If, by some miracle, you haven't heard, our church small group/Bible study pooled together our excess belongings and had a charity garage sale this weekend. We raised $434.16 for Feed My Starving Children!

According to their donation site, $400 will feed a family of 5 for a full year! And $33 will feed 5 children for a month. And, on top of all that, we had so much fun doing it! There were half a dozen of us running the sale and we had a lot of laughs.

Robert Gomez and Doug definitely worked the hardest, and the Garage Sale MVP Award goes to Robert, for being able to speak and understand Spanish! The kids should probably get some kind of award too, for not falling apart as they watched their toys being bought by strangers!

Though, I must admit, Lila did give a bit of the ol' Stinkeye to the lady who loaded up all her Barbies in a pot (which she bought for cooking tamales - yum!). Fear not, she still has so many more that they can barely be contained.

For our own convenience, as much as anything, we decided not to put prices on anything. When someone asked how much we wanted for an item, we said, "All the money we make from this garage sale is going to charity, so you can decide what you think is a reasonable donation."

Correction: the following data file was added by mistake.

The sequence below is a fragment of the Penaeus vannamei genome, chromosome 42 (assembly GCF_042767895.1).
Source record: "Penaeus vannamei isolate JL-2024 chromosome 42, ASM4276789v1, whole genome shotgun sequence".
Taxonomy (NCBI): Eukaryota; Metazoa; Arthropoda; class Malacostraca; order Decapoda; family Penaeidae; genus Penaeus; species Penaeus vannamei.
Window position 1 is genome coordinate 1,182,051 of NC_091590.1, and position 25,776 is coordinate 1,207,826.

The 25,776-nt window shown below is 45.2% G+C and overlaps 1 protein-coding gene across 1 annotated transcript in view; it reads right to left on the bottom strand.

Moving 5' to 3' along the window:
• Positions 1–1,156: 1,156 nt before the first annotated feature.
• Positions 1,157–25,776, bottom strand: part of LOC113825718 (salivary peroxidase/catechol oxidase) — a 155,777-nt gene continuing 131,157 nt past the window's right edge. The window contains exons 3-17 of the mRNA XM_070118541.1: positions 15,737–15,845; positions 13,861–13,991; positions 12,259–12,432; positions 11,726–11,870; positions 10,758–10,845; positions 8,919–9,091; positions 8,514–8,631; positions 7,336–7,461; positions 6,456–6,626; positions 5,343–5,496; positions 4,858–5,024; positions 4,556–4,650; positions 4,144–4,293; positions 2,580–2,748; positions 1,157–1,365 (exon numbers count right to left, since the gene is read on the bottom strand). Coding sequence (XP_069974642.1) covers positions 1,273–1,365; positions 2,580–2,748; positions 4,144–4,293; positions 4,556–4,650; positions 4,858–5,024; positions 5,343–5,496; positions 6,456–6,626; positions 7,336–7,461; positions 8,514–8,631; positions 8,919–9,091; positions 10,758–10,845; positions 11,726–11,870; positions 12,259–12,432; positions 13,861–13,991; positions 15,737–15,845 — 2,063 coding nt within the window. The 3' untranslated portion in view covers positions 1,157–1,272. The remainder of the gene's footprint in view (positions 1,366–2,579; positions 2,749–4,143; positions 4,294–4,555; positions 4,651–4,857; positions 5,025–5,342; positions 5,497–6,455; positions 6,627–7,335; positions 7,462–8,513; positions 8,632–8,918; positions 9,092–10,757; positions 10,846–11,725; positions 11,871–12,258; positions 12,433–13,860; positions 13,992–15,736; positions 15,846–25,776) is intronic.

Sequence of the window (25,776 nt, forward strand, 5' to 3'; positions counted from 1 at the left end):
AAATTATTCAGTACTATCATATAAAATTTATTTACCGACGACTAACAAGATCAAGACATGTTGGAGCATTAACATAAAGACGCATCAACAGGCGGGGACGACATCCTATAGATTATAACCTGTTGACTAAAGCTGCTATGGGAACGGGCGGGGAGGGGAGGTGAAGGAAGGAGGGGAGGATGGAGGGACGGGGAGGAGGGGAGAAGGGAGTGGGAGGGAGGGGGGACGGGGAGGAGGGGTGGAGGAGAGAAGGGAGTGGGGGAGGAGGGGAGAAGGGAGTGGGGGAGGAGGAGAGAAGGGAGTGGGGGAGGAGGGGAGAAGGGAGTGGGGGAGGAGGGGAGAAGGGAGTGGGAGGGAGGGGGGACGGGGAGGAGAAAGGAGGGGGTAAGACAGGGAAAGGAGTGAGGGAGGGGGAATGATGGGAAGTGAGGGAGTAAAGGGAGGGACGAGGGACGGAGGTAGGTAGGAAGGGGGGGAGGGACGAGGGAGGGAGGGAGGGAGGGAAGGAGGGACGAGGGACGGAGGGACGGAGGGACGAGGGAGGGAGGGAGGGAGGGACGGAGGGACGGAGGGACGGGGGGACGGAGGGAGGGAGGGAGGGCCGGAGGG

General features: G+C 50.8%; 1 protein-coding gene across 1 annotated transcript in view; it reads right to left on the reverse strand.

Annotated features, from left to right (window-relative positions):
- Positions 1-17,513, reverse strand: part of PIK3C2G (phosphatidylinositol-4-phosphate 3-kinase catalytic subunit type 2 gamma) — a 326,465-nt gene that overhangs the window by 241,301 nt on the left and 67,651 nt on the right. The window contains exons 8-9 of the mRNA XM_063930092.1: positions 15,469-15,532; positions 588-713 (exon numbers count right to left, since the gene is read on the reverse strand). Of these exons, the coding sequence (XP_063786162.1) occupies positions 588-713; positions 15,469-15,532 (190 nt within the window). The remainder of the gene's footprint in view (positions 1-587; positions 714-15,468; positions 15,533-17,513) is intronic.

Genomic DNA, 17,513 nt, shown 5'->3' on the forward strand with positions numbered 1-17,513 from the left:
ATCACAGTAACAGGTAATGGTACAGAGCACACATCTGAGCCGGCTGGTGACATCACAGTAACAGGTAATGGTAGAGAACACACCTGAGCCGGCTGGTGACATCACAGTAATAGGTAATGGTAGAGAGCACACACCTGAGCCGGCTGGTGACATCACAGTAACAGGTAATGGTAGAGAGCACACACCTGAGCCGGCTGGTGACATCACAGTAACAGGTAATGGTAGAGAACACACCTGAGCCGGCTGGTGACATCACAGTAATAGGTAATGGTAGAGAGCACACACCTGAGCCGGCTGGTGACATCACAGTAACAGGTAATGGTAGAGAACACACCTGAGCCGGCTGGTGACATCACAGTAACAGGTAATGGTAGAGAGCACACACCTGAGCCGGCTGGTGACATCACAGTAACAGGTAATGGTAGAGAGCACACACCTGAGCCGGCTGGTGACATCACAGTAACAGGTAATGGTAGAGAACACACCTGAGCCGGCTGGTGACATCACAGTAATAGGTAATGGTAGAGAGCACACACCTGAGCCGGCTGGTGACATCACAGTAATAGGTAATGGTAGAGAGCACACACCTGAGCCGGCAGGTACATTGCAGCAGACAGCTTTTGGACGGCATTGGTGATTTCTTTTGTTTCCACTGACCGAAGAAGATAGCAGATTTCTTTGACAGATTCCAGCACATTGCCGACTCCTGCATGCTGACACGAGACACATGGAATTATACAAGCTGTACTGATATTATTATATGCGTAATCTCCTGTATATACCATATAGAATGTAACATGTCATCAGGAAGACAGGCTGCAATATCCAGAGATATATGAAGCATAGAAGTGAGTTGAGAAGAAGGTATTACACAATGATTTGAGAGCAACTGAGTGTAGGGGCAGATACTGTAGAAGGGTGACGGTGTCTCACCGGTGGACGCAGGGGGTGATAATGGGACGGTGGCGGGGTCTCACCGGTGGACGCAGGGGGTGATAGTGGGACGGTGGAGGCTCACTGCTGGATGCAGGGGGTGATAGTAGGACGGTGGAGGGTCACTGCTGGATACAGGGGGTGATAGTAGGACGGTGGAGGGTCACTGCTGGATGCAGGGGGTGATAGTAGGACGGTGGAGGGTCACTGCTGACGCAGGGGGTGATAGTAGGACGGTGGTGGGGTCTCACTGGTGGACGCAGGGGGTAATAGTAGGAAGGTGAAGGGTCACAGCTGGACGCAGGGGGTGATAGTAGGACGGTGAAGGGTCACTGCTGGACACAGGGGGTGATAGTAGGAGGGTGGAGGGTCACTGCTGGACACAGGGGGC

After they got the deer-in-the-headlights look (which they all did), we simplified it to, "Name your price." It was really pretty funny to watch people's reaction to this approach. There were a few who were so confounded that we finally helped them out by suggesting a price.

A few highlights of the day:

* The bizarre, homemade Satan hand puppet that one of the families was selling. Eli took a liking to it and, among other things, used it to beat up a cardboard Darth Vader. He also got it stuck in a tree, at which point I got to hear myself say:

"We've got to get Satan out of our tree!"

* The two sisters who were so enamored with our belongings that they kept - very cheerfully - buying more and more things. They got so much that they couldn't fit it all in their car. When they came back for the rest, they bought a few more things. It doesn't sound all that funny, but it really was.